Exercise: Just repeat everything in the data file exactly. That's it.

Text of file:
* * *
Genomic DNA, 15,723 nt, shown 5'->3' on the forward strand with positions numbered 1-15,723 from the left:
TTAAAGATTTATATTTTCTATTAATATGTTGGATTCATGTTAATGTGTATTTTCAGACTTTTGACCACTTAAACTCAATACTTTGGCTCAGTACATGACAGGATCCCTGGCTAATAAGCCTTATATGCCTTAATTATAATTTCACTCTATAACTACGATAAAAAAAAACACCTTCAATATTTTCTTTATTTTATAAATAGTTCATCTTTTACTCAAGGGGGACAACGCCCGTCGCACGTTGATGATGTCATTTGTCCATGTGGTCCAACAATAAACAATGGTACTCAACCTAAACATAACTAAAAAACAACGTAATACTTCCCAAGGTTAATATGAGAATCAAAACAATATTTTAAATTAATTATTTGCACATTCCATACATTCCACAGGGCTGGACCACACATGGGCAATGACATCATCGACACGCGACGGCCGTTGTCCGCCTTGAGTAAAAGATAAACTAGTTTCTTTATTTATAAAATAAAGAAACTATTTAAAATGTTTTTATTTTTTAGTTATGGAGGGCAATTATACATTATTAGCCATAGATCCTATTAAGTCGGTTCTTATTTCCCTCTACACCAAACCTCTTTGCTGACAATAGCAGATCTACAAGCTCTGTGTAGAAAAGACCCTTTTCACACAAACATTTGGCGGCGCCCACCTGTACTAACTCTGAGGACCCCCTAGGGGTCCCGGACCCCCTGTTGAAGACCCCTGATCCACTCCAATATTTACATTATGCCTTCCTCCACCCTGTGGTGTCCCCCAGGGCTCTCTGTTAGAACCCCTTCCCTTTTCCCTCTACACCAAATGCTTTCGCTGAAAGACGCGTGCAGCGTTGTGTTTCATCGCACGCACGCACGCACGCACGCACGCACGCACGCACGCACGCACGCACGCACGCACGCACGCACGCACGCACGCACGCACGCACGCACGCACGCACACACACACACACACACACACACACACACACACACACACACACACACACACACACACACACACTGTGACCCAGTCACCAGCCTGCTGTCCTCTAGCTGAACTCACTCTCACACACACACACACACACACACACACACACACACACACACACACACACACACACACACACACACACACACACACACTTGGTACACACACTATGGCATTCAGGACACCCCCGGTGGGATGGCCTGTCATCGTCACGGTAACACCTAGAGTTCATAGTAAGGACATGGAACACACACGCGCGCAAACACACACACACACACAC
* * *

Genomic DNA, 15,723 nt, shown 5'->3' on the forward strand with positions numbered 1-15,723 from the left:
TTAAAGATTTATATTTTCTATTAATATGTTGGATTCATGTTAATGTGTATTTTCAGACTTTTGACCACTTAAACTCAATACTTTGGCTCAGTACATGACAGGATCCCTGGCTAATAAGCCTTATATGCCTTAATTATAATTTCACTCTATAACTACGATAAAAAAAAACACCTTCAATATTTTCTTTATTTTATAAATAGTTCATCTTTTACTCAAGGGGGACAACGCCCGTCGCACGTTGATGATGTCATTTGTCCATGTGGTCCAACAATAAACAATGGTACTCAACCTAAACATAACTAAAAAACAACGTAATACTTCCCAAGGTTAATATGAGAATCAAAACAATATTTTAAATTAATTATTTGCACATTCCATACATTCCACAGGGCTGGACCACACATGGGCAATGACATCATCGACACGCGACGGCCGTTGTCCGCCTTGAGTAAAAGATAAACTAGTTTCTTTATTTATAAAATAAAGAAACTATTTAAAATGTTTTTATTTTTTAGTTATGGAGGGCAATTATACATTATTAGCCATAGATCCTATTAAGTCGGTTCTTATTTCCCTCTACACCAAACCTCTTTGCTGACAATAGCAGATCTACAAGCTCTGTGTAGAAAAGACCCTTTTCACACAAACATTTGGCGGCGCCCACCTGTACTAACTCTGAGGACCCCCTAGGGGTCCCGGACCCCCTGTTGAAGACCCCTGATCCACTCCAATATTTACATTATGCCTTCCTCCACCCTGTGGTGTCCCCCAGGGCTCTCTGTTAGAACCCCTTCCCTTTTCCCTCTACACCAAATGCTTTCGCTGAAAGACGCGTGCAGCGTTGTGTTTCATCGCACGCACGCACGCACGCACGCACGCACGCACGCACGCACGCACGCACGCACGCACGCACGCACGCACGCACGCACGCACGCACGCACGCACGCACACACACACACACACACACACACACACACACACACACACACACACACACACACACACACACACTGTGACCCAGTCACCAGCCTGCTGTCCTCTAGCTGAACTCACTCTCACACACACACACACACACACACACACACACACACACACACACACACACACACACACACACACACACACACACACACTTGGTACACACACTATGGCATTCAGGACACCCCCGGTGGGATGGCCTGTCATCGTCACGGTAACACCTAGAGTTCATAGTAAGGACATGGAACACACACGCGCGCAAACACACACACACACACAC